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Will Your Doctors, Nurses Be Willing to Come to Work in an Infectious Disease Outbreak? The Answer Might Surprise You

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"Ebola is not the only threat that is out there."

FILE- In this Aug. 30, 2014, file photo, boots worn by health workers as part of their personal protective equipment are placed on racks to dry after they were washed at a Doctors Without Borders Ebola care center in Conakry, Guinea. The Ebola crisis is not prompting as large of a response from donors as other recent disasters. The American Red Cross, for example, received $2.8 million from Microsoft co-founder Paul Allen, but only about $100,000 in Ebola-related gifts from other donors. By comparison, the Red Cross received more than $85 million in response to Typhoon Haiyan. (AP Photo/Youssouf Bah, File) AP Photo/Youssouf Bah, File

Ebola might not be considered an outbreak in the United States, but with hospitals around the country preparing in case the deadly disease were to enter their town, it begs the question: If there were a risky, infectious disease flare-up of any kind, would health care employees still show up to work?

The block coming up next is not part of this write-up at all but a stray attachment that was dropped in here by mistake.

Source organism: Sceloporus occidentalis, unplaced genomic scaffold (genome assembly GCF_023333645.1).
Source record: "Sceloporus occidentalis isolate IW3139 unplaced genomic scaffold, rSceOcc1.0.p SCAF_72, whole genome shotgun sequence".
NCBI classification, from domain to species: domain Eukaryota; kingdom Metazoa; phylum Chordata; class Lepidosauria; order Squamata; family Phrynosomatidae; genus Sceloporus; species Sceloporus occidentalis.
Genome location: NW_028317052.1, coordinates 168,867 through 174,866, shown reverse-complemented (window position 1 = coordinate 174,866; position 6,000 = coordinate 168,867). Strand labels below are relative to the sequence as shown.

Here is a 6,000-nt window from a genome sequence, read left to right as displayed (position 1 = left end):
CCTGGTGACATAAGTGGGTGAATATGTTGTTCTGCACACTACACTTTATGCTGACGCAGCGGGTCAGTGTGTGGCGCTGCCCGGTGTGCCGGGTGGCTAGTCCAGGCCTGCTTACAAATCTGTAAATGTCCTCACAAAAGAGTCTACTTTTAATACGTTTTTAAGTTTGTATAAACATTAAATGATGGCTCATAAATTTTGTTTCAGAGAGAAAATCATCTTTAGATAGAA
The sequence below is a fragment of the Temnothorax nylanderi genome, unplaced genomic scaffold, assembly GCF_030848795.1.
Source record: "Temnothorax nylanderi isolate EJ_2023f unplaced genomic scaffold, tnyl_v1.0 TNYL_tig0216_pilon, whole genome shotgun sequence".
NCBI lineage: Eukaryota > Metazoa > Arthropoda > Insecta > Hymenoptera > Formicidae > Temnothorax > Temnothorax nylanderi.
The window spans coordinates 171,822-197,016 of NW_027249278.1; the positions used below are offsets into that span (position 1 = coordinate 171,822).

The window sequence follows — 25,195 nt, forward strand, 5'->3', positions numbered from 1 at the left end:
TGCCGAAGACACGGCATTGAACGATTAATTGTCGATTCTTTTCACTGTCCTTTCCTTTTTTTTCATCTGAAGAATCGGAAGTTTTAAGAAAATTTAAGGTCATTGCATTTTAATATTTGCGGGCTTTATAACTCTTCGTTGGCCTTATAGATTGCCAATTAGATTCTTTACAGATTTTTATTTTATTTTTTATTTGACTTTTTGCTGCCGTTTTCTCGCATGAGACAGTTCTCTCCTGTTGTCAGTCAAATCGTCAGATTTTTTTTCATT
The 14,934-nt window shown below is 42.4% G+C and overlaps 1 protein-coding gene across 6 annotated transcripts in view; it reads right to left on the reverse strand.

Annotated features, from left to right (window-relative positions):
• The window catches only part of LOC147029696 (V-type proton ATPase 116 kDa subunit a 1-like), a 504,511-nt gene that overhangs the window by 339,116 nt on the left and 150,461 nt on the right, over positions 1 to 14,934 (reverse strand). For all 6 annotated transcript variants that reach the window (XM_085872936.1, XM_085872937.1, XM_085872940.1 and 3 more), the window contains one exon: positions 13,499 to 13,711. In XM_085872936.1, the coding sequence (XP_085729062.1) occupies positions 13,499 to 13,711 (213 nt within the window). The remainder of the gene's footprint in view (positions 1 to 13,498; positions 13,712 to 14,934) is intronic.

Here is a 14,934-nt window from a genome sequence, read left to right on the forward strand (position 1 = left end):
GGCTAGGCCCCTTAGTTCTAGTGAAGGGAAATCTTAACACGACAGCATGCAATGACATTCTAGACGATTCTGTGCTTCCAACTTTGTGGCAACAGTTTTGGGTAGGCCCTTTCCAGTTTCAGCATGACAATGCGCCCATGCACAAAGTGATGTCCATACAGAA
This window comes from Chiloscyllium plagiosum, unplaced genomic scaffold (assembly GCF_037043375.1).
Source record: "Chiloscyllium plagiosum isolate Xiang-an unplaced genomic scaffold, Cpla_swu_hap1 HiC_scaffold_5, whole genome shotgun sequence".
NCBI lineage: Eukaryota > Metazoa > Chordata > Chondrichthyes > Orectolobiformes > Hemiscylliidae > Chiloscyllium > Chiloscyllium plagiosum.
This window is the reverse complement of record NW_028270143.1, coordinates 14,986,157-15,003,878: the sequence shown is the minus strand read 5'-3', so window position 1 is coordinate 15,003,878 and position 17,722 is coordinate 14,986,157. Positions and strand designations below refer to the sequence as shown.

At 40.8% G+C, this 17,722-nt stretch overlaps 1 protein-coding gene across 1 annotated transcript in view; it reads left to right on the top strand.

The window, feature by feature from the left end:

According to recent studies, a significant number of those we all rely on for help during illnesses might choose not to work if a disease were running rampant.

A study published four years ago in the journal BMC Public Health revealed that 32 percent of hospital workers said they would be "unwilling to respond in the event of a more severe pandemic influenza scenario."

Registered nurse Keene Roadman, stands fully dressed in personal protective equipment, as he and registered nurse Fred Serafin, right, demonstrate proper protective procedures to doctors and nurses during a training class at the Rush University Medical Center. With hospital workers increasingly in the spotlight of concern over the spread of the Ebola virus, the hospital held a training session for a team of medical professionals with expertise in intensive care and infection control. (AP/Charles Rex Arbogast)